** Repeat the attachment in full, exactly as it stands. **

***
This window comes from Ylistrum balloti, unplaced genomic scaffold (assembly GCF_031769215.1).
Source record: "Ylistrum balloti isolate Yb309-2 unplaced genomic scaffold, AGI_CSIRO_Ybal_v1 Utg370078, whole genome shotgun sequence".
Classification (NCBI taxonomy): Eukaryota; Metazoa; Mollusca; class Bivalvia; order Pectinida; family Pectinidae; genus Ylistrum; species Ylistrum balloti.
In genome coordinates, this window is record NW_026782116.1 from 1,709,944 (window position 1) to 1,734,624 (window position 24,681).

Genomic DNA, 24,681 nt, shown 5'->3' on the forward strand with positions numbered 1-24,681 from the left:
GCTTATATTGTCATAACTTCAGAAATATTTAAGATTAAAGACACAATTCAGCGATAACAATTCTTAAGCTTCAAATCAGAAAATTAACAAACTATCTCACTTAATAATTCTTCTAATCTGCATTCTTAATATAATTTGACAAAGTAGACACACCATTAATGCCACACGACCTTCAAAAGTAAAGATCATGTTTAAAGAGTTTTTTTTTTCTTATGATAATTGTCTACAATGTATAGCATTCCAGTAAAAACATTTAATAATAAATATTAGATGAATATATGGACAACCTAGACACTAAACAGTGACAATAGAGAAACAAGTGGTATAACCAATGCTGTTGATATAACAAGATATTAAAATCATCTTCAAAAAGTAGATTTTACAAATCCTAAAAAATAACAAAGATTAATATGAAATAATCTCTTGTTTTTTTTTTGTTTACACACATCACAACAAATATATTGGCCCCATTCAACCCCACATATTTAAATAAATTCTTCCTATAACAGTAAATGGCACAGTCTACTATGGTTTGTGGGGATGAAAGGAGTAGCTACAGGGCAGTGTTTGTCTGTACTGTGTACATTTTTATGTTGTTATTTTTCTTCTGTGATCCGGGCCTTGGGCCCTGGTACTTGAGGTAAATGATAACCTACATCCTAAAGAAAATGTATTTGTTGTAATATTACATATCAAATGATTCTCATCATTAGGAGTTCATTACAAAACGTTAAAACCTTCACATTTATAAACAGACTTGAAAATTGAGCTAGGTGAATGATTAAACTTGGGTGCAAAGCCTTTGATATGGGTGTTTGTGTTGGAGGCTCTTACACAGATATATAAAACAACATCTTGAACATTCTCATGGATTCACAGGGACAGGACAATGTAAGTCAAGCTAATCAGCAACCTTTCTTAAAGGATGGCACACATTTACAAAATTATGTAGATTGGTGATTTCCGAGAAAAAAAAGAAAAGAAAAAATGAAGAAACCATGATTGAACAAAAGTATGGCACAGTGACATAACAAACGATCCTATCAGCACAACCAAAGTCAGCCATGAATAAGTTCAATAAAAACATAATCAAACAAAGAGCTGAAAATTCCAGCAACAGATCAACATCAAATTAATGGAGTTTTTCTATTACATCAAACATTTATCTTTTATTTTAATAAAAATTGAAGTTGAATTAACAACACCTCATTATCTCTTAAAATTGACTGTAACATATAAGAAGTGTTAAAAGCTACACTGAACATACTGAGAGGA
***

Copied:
This window comes from Ylistrum balloti, unplaced genomic scaffold (assembly GCF_031769215.1).
Source record: "Ylistrum balloti isolate Yb309-2 unplaced genomic scaffold, AGI_CSIRO_Ybal_v1 Utg370078, whole genome shotgun sequence".
Classification (NCBI taxonomy): Eukaryota; Metazoa; Mollusca; class Bivalvia; order Pectinida; family Pectinidae; genus Ylistrum; species Ylistrum balloti.
In genome coordinates, this window is record NW_026782116.1 from 1,709,944 (window position 1) to 1,734,624 (window position 24,681).

Genomic DNA, 24,681 nt, shown 5'->3' on the forward strand with positions numbered 1-24,681 from the left:
GCTTATATTGTCATAACTTCAGAAATATTTAAGATTAAAGACACAATTCAGCGATAACAATTCTTAAGCTTCAAATCAGAAAATTAACAAACTATCTCACTTAATAATTCTTCTAATCTGCATTCTTAATATAATTTGACAAAGTAGACACACCATTAATGCCACACGACCTTCAAAAGTAAAGATCATGTTTAAAGAGTTTTTTTTTTCTTATGATAATTGTCTACAATGTATAGCATTCCAGTAAAAACATTTAATAATAAATATTAGATGAATATATGGACAACCTAGACACTAAACAGTGACAATAGAGAAACAAGTGGTATAACCAATGCTGTTGATATAACAAGATATTAAAATCATCTTCAAAAAGTAGATTTTACAAATCCTAAAAAATAACAAAGATTAATATGAAATAATCTCTTGTTTTTTTTTTGTTTACACACATCACAACAAATATATTGGCCCCATTCAACCCCACATATTTAAATAAATTCTTCCTATAACAGTAAATGGCACAGTCTACTATGGTTTGTGGGGATGAAAGGAGTAGCTACAGGGCAGTGTTTGTCTGTACTGTGTACATTTTTATGTTGTTATTTTTCTTCTGTGATCCGGGCCTTGGGCCCTGGTACTTGAGGTAAATGATAACCTACATCCTAAAGAAAATGTATTTGTTGTAATATTACATATCAAATGATTCTCATCATTAGGAGTTCATTACAAAACGTTAAAACCTTCACATTTATAAACAGACTTGAAAATTGAGCTAGGTGAATGATTAAACTTGGGTGCAAAGCCTTTGATATGGGTGTTTGTGTTGGAGGCTCTTACACAGATATATAAAACAACATCTTGAACATTCTCATGGATTCACAGGGACAGGACAATGTAAGTCAAGCTAATCAGCAACCTTTCTTAAAGGATGGCACACATTTACAAAATTATGTAGATTGGTGATTTCCGAGAAAAAAAAGAAAAGAAAAAATGAAGAAACCATGATTGAACAAAAGTATGGCACAGTGACATAACAAACGATCCTATCAGCACAACCAAAGTCAGCCATGAATAAGTTCAATAAAAACATAATCAAACAAAGAGCTGAAAATTCCAGCAACAGATCAACATCAAATTAATGGAGTTTTTCTATTACATCAAACATTTATCTTTTATTTTAATAAAAATTGAAGTTGAATTAACAACACCTCATTATCTCTTAAAATTGACTGTAACATATAAGAAGTGTTAAAAGCTACACTGAACATACTGAGAGGA